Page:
“A lot of the real details are going to have to be worked out in the rule-making process,” said Christopher D. Roberti, the senior vice president for cyber, intelligence and supply chain security policy at the U.S. Chamber of Commerce.
The law requires the cybersecurity agency to work with companies as it determines the rules, so business leaders will get a say in how the law should be applied.
Cyberattacks disrupted operations at major American businesses last year, including JDS Foods, a meat supplier, and Colonial Pipeline, which supplies fuel on the East Coast. Both attacks interfered with Americans’ ability to obtain essential supplies and created urgency for lawmakers to act.
Senators Gary Peters, Democrat of Michigan, and Rob Portman, Republican of Ohio, the authors of the incident reporting legislation, said the law would help companies like JDS Foods and Colonial recover more quickly after these kinds of attacks. The cybersecurity agency would be able to provide them with guidance and assistance during the recovery process.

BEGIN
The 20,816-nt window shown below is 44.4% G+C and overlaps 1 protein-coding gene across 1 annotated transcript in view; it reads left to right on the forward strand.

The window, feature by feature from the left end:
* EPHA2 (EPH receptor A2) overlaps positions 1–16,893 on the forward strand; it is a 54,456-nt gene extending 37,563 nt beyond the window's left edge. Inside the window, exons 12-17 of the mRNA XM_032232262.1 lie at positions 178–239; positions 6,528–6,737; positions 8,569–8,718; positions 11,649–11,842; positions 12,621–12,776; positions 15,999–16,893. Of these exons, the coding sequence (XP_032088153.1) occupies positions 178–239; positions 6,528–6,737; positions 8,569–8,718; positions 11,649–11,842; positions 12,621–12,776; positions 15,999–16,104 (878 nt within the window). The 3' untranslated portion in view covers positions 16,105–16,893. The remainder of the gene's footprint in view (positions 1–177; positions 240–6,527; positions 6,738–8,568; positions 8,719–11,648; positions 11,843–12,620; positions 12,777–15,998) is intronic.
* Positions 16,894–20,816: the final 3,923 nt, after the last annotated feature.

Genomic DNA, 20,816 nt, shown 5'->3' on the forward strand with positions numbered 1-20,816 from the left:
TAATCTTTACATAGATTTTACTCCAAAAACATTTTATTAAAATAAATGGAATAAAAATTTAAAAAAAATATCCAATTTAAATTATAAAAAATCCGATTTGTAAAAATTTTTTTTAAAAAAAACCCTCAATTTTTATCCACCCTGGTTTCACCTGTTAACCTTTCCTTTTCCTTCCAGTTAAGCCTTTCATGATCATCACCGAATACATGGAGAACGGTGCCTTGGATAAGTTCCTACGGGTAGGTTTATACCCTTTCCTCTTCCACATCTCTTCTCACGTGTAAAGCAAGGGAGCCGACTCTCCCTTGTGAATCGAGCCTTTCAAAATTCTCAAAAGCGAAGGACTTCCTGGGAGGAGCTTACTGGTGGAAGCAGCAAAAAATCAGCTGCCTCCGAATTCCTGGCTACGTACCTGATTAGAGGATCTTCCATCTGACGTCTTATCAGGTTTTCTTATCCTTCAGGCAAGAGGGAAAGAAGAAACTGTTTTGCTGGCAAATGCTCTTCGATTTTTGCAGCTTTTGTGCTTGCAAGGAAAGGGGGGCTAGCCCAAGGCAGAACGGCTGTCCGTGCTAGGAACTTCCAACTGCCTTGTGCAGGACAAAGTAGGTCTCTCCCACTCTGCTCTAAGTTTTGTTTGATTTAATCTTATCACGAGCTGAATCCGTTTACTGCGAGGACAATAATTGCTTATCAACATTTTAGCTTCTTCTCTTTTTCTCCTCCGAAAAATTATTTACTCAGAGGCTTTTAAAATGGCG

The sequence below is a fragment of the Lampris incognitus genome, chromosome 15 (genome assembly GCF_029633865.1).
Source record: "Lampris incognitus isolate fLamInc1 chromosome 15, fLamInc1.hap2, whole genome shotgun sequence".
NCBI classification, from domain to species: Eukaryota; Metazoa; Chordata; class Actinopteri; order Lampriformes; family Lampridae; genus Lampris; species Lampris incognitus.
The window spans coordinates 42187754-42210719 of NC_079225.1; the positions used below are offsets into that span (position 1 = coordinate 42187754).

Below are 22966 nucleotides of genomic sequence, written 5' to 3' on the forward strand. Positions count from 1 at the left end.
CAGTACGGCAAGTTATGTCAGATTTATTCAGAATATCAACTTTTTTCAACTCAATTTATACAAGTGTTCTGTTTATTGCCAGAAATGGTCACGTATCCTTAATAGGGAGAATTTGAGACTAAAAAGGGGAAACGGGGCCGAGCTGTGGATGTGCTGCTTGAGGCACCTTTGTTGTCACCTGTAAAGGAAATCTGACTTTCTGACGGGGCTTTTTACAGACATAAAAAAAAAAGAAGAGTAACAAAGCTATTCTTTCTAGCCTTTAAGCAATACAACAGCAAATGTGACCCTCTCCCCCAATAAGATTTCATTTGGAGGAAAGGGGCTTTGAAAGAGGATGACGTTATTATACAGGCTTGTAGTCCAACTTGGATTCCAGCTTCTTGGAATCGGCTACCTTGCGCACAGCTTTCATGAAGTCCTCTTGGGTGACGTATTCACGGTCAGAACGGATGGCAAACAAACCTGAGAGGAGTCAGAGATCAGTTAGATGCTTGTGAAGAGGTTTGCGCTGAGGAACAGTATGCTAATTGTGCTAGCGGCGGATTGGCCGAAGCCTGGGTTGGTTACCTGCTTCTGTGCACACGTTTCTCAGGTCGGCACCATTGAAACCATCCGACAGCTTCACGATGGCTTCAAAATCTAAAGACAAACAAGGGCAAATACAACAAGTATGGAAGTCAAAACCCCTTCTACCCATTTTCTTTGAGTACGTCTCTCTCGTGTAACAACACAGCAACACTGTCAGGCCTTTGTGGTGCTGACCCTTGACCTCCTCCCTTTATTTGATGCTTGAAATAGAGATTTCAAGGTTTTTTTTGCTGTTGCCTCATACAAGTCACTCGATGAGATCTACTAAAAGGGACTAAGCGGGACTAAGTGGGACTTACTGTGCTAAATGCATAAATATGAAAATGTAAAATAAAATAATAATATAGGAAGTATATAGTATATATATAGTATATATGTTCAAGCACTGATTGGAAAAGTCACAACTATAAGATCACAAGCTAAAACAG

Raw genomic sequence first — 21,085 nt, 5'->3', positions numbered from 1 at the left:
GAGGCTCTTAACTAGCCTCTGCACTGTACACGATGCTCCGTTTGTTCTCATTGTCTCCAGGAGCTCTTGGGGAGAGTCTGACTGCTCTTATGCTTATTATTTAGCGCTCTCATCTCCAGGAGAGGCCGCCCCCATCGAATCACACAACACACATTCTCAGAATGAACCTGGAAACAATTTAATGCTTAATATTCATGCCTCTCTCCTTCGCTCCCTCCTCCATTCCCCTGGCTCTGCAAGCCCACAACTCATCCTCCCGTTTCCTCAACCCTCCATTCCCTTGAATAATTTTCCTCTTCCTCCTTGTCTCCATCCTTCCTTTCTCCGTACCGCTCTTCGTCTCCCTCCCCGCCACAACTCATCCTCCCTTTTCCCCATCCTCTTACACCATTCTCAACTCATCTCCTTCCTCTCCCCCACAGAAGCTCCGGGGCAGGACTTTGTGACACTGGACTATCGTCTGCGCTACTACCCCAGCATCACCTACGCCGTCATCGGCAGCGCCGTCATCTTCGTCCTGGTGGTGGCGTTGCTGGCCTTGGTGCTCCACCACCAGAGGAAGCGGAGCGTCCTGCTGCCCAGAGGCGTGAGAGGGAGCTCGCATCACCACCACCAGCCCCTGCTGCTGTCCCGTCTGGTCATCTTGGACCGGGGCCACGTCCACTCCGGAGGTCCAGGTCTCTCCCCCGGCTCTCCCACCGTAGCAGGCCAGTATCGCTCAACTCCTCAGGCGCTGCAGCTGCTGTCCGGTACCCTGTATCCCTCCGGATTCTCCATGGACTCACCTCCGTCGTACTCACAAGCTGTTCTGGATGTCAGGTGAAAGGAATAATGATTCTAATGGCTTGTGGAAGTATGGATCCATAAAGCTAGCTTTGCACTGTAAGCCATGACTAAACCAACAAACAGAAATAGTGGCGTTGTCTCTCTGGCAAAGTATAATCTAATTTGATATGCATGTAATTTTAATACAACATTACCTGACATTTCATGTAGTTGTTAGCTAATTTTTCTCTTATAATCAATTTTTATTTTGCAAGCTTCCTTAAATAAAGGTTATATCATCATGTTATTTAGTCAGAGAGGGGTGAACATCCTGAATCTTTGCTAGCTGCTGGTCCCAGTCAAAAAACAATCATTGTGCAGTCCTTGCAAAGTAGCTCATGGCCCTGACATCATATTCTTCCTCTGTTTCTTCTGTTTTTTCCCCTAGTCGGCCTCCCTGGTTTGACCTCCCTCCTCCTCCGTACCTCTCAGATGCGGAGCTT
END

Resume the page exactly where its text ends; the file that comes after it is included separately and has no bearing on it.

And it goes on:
Delayed disclosures have been costly for companies. In 2018, Yahoo paid a $35 million fine for failing to promptly disclose a 2014 hack. And executives can find themselves facing criminal charges, as in the case of a former Uber executive who has been charged with obstruction and fraud over his handling of a 2016 data breach at the ride-hailing company.
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“We’ve heard from companies in the last year or more about how inconsistent and unstreamlined the incident reporting landscape is,” said Courtney Lang, senior director of policy at the Information Technology Industry Council. “Given the way the cybersecurity landscape has evolved, there are threats that need to be addressed. To some extent, we think that incident reporting can provide useful information that can help to shape specific responses.”
While similar rules are under consideration in Europe and in other federal agencies in the United States, corporate leaders are hopeful that the new federal law will become a model for other legislators and government officials, allowing companies to avoid a muddle of overlapping incident reporting requirements.
Source: NY Times